There is a big difference in performing work overseas versus having an office overseas. Having an overseas office is a very different and more difficult process than proving services, although there is a lot of crossover between them.
Photo credit: Judy van der Velden, Flickr
At Shen Milsom & Wilke, the 'Going Global' idea was really not an idea at all; it was a necessity. As the name implies, we were a multicultural firm to begin with. It was just a matter of time as to when and where our first overseas office would open. It came almost on day one. That first office venture was in Hong Kong, and at a time when Hong Kong was part of the British Empire. It was a total no-brainer for us, having had two things in our favor: The inherent knowledge of the business community coupled with a financial environment that more than encouraged international business. So it was easy to do.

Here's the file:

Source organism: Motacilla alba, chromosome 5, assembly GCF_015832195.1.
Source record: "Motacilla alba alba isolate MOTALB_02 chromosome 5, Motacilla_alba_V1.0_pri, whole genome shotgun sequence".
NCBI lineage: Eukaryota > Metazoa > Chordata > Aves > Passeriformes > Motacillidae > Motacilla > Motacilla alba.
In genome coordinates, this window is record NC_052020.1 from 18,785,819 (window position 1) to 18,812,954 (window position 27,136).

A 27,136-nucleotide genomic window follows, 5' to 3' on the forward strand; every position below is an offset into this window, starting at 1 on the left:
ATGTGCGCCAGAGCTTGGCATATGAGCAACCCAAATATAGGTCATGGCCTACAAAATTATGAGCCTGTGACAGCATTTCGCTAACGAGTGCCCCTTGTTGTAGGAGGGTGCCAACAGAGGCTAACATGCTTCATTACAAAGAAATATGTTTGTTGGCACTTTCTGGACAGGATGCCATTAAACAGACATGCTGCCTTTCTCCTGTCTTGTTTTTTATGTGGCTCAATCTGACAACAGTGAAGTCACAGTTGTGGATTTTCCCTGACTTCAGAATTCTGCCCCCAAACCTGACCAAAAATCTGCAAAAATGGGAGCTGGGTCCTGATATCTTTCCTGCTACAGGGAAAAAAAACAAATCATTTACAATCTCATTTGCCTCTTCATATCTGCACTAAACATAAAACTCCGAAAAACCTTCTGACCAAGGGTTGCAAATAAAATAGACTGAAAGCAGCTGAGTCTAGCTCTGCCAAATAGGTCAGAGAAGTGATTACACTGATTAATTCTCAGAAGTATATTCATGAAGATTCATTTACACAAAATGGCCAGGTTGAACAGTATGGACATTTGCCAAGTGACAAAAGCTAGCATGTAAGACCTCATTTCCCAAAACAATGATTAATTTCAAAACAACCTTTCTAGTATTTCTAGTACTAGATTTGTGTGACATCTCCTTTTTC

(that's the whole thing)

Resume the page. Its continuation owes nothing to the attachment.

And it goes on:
As we grew as a firm it became evident that other offices would be required to support the services we were providing. Please read between those lines. We did not go someplace to create business. We had it already. As a result, we understood a portion of the equation but what we learned by being there was of far greater value.
Here are a few of our must-haves for going global:
• A Lawyer: Can you own your own business or do you need a local partner who owns 51 percent?
• An Accountant: You're making great money, but do you mean to tell me I have to pay 25 percent to get it out of the country?
• Understanding and Sensitivity to Culture: Is Friday really Saturday, and Saturday actually Sunday?
Steve Emspak is partner at Shen Milsom & Wilke.
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How to Design Performance Art Halls for the Modern Age, by Steve Pollock
How to Add Communications to the IT Infrastructure, by Ashok Bhatt
How to Help Houses of Worship Reach Beyond the Sanctuary, by Garth Hemphill